Zero tolerance

22 Oct

In 1997, when I was teaching ESL at Meadow Park Middle School, I accidentally got an 8th grade boy suspended. He was sitting in my ESL class and suddenly his pants exploded. It wasn’t a big explosion, but it was loud. He had caps in his pocket, had stuck his hand in to play around with them as an old man might play with coins in his pants. He accidentally set them off. I sent him to the office because he’d burnt his hands a little and he ended up suspended for having explosives at school. I learned my lesson.

A few years later, I’d moved to the elementary school I now teach at. I taught 4th grade out in a portable. I had a scatterbrained gifted kid who showed up one day with a toy knife. It was very realistic. I knew exactly what had happened before he even told me. He’d been playing with it at home, Mom told him it was time to go to school and it just travelled along. I took it from him and told him he could have it back when I saw his mom at conferences. I called Mom to let there know about it. He came back the next day and told me that his mom said he had to than me and say I was the nicer teacher ever. We all knew that if this incident had made it to the office, he would have been suspended.

In this zero tolerance world, kids aren’t allowed to make any little  errors of judgement. No little mistakes to learn how to keep from making big mistakes.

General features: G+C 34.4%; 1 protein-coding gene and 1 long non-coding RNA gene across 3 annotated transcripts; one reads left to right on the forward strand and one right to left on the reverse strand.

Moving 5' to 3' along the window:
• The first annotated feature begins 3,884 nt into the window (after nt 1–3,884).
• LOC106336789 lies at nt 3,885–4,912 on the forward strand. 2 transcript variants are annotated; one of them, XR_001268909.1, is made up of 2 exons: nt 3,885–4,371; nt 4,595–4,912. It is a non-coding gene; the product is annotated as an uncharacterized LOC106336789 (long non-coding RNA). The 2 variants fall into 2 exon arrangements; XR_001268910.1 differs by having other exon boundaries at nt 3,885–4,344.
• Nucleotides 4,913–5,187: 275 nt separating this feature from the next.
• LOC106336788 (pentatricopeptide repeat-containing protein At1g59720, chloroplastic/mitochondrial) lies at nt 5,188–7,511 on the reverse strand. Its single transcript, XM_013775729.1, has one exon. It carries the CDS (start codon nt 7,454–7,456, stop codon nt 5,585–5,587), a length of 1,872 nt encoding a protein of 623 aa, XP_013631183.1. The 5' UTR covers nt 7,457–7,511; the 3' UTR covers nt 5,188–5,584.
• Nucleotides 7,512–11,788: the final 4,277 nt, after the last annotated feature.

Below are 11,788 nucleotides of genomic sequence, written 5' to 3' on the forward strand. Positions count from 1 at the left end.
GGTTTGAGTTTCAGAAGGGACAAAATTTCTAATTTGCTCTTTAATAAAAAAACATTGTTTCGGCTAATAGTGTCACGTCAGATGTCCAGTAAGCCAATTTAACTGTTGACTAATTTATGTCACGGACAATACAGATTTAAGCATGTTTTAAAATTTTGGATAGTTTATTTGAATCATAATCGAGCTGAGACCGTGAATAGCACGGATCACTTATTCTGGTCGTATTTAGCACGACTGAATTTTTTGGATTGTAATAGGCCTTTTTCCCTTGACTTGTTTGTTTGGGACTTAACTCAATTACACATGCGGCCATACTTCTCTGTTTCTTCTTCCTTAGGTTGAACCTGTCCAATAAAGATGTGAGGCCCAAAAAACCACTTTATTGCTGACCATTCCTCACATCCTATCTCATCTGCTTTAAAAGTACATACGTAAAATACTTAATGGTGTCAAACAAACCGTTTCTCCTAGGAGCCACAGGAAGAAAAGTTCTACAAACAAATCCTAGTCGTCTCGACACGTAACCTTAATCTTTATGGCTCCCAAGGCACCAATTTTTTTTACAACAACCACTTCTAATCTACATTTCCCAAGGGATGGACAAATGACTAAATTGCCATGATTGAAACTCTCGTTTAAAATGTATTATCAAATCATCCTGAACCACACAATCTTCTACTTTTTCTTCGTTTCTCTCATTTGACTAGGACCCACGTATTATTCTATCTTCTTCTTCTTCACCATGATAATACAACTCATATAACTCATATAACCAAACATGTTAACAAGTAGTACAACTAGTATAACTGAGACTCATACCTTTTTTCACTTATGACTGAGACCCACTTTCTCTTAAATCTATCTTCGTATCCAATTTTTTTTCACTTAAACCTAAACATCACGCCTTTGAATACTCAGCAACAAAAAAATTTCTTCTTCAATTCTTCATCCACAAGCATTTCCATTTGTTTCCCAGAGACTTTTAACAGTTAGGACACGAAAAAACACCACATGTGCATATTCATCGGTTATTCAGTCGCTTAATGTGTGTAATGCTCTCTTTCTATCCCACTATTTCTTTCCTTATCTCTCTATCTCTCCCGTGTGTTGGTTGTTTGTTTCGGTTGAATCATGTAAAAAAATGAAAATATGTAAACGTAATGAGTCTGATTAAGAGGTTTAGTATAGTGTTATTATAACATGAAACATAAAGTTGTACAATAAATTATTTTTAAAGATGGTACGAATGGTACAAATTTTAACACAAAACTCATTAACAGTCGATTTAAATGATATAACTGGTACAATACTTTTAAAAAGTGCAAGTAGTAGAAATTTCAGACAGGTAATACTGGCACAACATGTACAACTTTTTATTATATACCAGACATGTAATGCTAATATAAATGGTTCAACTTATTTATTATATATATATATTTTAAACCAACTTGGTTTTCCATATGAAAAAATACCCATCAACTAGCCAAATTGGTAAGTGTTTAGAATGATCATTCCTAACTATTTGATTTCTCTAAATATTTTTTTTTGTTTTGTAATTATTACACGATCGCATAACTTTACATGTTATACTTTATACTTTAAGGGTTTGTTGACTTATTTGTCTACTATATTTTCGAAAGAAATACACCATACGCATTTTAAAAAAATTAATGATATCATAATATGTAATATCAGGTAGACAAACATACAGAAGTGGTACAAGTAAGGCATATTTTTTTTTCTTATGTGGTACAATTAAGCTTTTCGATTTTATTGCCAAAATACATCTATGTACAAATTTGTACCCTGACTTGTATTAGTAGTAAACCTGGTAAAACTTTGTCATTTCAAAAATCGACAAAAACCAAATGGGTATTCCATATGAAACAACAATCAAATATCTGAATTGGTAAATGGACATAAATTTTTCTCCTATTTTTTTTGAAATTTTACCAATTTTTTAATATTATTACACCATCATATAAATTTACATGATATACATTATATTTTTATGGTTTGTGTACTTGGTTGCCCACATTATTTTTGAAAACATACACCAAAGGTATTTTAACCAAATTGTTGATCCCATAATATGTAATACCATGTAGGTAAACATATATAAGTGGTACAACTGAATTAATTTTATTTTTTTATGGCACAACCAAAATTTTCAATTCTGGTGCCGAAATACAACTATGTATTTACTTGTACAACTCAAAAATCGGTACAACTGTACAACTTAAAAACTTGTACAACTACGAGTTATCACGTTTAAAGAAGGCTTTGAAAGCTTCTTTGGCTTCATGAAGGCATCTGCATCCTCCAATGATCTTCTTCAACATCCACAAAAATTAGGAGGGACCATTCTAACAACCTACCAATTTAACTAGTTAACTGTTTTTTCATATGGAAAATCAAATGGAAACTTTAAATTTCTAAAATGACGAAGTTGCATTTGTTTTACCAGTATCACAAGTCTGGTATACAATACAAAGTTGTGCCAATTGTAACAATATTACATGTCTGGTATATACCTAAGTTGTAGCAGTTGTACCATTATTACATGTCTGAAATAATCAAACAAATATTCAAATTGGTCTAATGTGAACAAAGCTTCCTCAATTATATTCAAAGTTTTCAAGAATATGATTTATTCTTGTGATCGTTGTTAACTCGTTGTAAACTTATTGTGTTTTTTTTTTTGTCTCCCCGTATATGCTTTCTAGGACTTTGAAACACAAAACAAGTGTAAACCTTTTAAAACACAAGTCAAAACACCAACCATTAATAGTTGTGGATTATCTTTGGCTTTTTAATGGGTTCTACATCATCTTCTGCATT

Unknown

Enter Zero Tolerance by Claudia Mills.  When perfect student  Sierra Shepherd realizes she has her mom’s lunch with a paring knife, she tries to do the right thing. She tells the lunch lady who takes her to the office. There, she is put into in school suspension (ISS) pending an expulsion hearing. It seems so ludicrous, but the school policy is clear.

Mills totally nails Sierra’s voice.  The book is narrated in the 3rd person, but it really feels as though Sierra s telling the story. As she spends time in ISS she gets to know kids she hasn’t really spent much time thinking about. She understands that everyone doesn’t love school or have a supportive family. She learns about the real world and herself. I imagined her growing up to be a laser like her father, but fighting for the little guys. A solid read for middle grade students.

Randy Ribay

YA author, teacher, nerd

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